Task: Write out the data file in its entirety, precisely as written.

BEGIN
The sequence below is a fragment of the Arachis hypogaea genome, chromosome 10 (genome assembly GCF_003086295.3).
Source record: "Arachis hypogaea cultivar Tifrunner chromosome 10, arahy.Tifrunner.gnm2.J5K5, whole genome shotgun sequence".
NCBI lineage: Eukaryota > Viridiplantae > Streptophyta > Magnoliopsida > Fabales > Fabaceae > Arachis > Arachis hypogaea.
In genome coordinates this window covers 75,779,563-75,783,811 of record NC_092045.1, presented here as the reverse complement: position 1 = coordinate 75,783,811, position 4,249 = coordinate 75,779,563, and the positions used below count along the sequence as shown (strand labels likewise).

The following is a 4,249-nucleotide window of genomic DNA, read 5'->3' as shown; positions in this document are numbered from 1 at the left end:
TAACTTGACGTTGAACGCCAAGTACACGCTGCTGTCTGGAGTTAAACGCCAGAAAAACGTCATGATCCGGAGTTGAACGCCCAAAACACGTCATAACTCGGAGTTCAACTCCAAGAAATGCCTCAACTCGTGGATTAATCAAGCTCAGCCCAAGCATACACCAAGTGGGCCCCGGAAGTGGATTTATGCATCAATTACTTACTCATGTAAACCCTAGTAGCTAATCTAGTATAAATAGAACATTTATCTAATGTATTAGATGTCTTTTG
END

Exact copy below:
The sequence below is a fragment of the Arachis hypogaea genome, chromosome 10 (genome assembly GCF_003086295.3).
Source record: "Arachis hypogaea cultivar Tifrunner chromosome 10, arahy.Tifrunner.gnm2.J5K5, whole genome shotgun sequence".
NCBI lineage: Eukaryota > Viridiplantae > Streptophyta > Magnoliopsida > Fabales > Fabaceae > Arachis > Arachis hypogaea.
In genome coordinates this window covers 75,779,563-75,783,811 of record NC_092045.1, presented here as the reverse complement: position 1 = coordinate 75,783,811, position 4,249 = coordinate 75,779,563, and the positions used below count along the sequence as shown (strand labels likewise).

The following is a 4,249-nucleotide window of genomic DNA, read 5'->3' as shown; positions in this document are numbered from 1 at the left end:
TAACTTGACGTTGAACGCCAAGTACACGCTGCTGTCTGGAGTTAAACGCCAGAAAAACGTCATGATCCGGAGTTGAACGCCCAAAACACGTCATAACTCGGAGTTCAACTCCAAGAAATGCCTCAACTCGTGGATTAATCAAGCTCAGCCCAAGCATACACCAAGTGGGCCCCGGAAGTGGATTTATGCATCAATTACTTACTCATGTAAACCCTAGTAGCTAATCTAGTATAAATAGAACATTTATCTAATGTATTAGATGTCTTTTG